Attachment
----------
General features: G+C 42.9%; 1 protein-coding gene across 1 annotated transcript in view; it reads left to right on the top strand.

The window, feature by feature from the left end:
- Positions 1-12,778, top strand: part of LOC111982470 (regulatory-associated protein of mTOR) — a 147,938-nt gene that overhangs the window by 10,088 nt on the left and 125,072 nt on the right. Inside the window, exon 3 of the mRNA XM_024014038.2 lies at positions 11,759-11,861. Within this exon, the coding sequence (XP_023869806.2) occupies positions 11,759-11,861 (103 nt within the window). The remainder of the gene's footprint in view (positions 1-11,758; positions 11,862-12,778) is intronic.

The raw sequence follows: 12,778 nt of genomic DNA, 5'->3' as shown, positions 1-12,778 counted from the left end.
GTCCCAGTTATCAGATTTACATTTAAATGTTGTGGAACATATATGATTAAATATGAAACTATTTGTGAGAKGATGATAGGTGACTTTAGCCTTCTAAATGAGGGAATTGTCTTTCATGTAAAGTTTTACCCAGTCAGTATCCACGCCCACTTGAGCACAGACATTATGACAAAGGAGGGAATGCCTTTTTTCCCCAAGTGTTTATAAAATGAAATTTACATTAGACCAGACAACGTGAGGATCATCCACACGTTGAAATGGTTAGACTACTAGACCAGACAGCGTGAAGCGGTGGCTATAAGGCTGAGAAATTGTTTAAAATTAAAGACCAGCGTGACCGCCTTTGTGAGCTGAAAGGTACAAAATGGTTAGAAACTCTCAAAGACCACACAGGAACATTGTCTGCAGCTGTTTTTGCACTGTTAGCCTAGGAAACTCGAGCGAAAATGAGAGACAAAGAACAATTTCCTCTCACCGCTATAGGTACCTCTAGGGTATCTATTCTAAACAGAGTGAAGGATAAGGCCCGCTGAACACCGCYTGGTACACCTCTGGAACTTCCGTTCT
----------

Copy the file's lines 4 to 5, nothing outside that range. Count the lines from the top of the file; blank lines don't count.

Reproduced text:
The raw sequence follows: 12,778 nt of genomic DNA, 5'->3' as shown, positions 1-12,778 counted from the left end.
GTCCCAGTTATCAGATTTACATTTAAATGTTGTGGAACATATATGATTAAATATGAAACTATTTGTGAGAKGATGATAGGTGACTTTAGCCTTCTAAATGAGGGAATTGTCTTTCATGTAAAGTTTTACCCAGTCAGTATCCACGCCCACTTGAGCACAGACATTATGACAAAGGAGGGAATGCCTTTTTTCCCCAAGTGTTTATAAAATGAAATTTACATTAGACCAGACAACGTGAGGATCATCCACACGTTGAAATGGTTAGACTACTAGACCAGACAGCGTGAAGCGGTGGCTATAAGGCTGAGAAATTGTTTAAAATTAAAGACCAGCGTGACCGCCTTTGTGAGCTGAAAGGTACAAAATGGTTAGAAACTCTCAAAGACCACACAGGAACATTGTCTGCAGCTGTTTTTGCACTGTTAGCCTAGGAAACTCGAGCGAAAATGAGAGACAAAGAACAATTTCCTCTCACCGCTATAGGTACCTCTAGGGTATCTATTCTAAACAGAGTGAAGGATAAGGCCCGCTGAACACCGCYTGGTACACCTCTGGAACTTCCGTTCT